Ecuadorean immigrant, Marcelo Lucero

Long Island teen Jeffrey Conroy was convicted of man-slaughter as a racially motivated hate crime Monday. After 4 days of deliberations, Conroy was also found guilty of assault on 3 other hispanics. Marcelo Lucero, age 37 was killed by a gang of 6 whites and 1 hispanic. The defense rested on they didn’t intend to kill him. The trial has been fraught with irregularities. This trial has also been watched carefully by immigrants’ rights groups.

He was acquitted of the most serious of the 20 charges against him which was second-degree murder as a hate crime. Had he been convicted he could have received life in prison as a sentence. Conroy, 19, now faces a minimum of eight years and a maximum of 25 years in prison. He is to be sentenced on May 26.

Lucero died of stab wounds to his chest. I expect no one is satisfied with this verdict. 8 years doesn’t seem like a lot of time for stabbing someone in the chest until they are dead.

Jeff Conroy
Jeff Conroy

37 Thoughts to “Long Island Immigrant Slayer Convicted of Hate Crime Man-Slaughter”

  1. marinm

    I don’t agree with crimes being labeled as ‘hate crimes’ as hate is usually a component of manslaughter or murder anyways.

    That it may be directed at a race or gender to me speaks to a component of intent and motive rather than a ‘seperate charge’.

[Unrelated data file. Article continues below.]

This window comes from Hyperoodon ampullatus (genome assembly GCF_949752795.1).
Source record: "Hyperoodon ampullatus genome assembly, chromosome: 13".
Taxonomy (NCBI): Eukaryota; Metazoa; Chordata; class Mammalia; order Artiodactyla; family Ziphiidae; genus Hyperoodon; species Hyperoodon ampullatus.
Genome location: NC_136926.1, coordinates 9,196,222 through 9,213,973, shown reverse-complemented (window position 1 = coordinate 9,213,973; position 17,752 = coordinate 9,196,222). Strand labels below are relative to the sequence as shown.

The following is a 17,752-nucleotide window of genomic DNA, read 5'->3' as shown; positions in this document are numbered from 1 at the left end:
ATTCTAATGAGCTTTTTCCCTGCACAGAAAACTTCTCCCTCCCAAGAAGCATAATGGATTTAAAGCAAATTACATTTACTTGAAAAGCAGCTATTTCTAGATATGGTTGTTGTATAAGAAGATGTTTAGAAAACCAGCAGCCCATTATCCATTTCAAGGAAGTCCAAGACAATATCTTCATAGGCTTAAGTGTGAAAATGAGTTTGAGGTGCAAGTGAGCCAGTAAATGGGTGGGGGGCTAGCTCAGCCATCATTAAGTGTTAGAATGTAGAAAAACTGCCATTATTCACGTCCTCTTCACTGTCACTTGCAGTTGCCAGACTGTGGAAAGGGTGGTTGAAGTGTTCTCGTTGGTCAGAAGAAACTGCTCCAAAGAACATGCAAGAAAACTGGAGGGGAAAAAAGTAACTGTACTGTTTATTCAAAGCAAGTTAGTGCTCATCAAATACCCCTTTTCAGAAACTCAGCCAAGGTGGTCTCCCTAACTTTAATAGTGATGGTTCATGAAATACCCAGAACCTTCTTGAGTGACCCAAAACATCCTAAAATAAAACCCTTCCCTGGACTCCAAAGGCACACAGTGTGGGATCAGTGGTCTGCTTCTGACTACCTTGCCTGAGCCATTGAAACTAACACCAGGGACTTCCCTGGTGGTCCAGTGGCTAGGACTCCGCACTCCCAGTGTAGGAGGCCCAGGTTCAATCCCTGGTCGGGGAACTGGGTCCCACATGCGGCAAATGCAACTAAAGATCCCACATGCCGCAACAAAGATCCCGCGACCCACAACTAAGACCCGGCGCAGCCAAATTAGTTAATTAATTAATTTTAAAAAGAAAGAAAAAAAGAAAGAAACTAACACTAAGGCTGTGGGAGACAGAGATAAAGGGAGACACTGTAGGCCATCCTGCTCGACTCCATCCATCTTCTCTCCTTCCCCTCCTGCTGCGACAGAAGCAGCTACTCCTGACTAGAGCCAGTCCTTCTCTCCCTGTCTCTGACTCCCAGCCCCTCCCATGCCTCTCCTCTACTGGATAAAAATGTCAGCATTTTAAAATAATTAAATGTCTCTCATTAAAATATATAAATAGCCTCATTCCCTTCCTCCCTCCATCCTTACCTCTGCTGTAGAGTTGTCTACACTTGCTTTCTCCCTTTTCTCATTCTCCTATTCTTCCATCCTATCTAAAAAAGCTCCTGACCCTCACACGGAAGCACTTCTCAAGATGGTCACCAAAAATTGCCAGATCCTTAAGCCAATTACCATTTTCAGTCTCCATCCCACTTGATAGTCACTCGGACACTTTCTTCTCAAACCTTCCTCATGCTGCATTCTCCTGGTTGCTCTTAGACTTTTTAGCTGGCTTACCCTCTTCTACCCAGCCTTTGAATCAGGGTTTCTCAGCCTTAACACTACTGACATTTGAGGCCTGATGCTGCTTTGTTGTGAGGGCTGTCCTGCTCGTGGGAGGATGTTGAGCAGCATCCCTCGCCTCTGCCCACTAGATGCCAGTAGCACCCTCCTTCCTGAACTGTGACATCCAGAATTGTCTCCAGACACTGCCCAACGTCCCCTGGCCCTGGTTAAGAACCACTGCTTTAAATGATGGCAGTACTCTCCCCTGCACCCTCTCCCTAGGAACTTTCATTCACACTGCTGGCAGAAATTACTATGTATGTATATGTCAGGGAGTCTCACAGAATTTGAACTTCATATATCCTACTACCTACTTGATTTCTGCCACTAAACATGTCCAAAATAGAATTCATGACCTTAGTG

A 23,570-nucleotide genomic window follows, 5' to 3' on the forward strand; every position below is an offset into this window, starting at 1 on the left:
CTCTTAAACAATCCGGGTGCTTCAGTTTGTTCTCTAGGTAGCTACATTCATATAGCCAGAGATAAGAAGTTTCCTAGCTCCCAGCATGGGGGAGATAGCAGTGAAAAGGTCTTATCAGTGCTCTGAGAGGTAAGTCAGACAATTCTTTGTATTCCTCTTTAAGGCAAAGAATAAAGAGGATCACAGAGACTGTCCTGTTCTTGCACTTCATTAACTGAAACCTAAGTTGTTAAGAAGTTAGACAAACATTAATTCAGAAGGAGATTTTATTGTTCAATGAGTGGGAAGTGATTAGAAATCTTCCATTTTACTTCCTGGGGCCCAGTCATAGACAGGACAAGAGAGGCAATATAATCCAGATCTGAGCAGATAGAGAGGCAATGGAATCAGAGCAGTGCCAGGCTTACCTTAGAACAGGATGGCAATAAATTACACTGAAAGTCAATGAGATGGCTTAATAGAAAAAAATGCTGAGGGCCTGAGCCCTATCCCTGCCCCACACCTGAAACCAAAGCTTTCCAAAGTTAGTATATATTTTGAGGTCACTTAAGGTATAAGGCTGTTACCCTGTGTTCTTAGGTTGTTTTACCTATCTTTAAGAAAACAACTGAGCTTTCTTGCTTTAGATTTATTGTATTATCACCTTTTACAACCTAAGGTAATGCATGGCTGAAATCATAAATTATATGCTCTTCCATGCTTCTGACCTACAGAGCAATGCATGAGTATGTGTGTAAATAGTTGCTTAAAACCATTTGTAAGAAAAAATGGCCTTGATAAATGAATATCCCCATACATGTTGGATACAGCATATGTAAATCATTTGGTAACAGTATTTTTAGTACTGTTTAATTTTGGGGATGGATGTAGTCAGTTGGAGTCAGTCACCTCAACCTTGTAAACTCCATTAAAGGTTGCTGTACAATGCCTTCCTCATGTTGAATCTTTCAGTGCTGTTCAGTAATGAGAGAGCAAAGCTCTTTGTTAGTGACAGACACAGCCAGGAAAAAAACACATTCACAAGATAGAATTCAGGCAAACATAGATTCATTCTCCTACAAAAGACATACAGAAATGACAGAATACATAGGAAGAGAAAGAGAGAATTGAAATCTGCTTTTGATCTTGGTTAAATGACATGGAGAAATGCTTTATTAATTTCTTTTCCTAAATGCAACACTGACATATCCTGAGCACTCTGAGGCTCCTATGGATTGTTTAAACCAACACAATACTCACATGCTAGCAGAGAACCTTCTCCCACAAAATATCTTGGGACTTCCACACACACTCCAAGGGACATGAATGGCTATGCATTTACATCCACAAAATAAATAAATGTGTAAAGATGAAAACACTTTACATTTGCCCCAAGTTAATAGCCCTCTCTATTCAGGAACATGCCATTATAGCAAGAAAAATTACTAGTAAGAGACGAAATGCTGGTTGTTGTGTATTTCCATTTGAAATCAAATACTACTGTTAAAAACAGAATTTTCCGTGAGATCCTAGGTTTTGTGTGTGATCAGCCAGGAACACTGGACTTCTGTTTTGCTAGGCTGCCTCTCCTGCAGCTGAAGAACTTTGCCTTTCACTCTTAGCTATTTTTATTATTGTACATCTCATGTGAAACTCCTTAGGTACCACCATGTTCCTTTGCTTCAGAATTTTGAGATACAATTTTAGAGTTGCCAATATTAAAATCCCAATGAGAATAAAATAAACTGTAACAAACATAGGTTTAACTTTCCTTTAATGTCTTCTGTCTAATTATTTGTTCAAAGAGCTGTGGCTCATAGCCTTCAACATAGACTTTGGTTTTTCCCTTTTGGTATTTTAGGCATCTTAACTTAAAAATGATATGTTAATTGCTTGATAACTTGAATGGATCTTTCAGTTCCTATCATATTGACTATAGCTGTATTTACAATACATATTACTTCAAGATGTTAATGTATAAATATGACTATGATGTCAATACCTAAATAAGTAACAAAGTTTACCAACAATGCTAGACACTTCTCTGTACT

Reading about the wound made [by Conroy] I can see why the jury went with manslaughter rather than murder.

  2. It could be or it couldn’t be. Jumping someone because of their race is definitely different than randomly jumping someone to steal their lunch money.

  3. Elena

    I guess if you don’t INTEND to beat someone to death, its not so bad? Was this the group of young men that were “beaner” jumping?

  4. marinm

    Just the idea is non-logical to me.

    Instead of penalizing the action (murder, robbery, assault, rape, whatever) we’re saying that certain selected people within society have to have a ‘special protection’ and further criminalize the activity. It’s to me almost a reverse subsidy – if you commit a crime against this person you get an extra punishment but if you do it to this person the punishment isn’t as bad.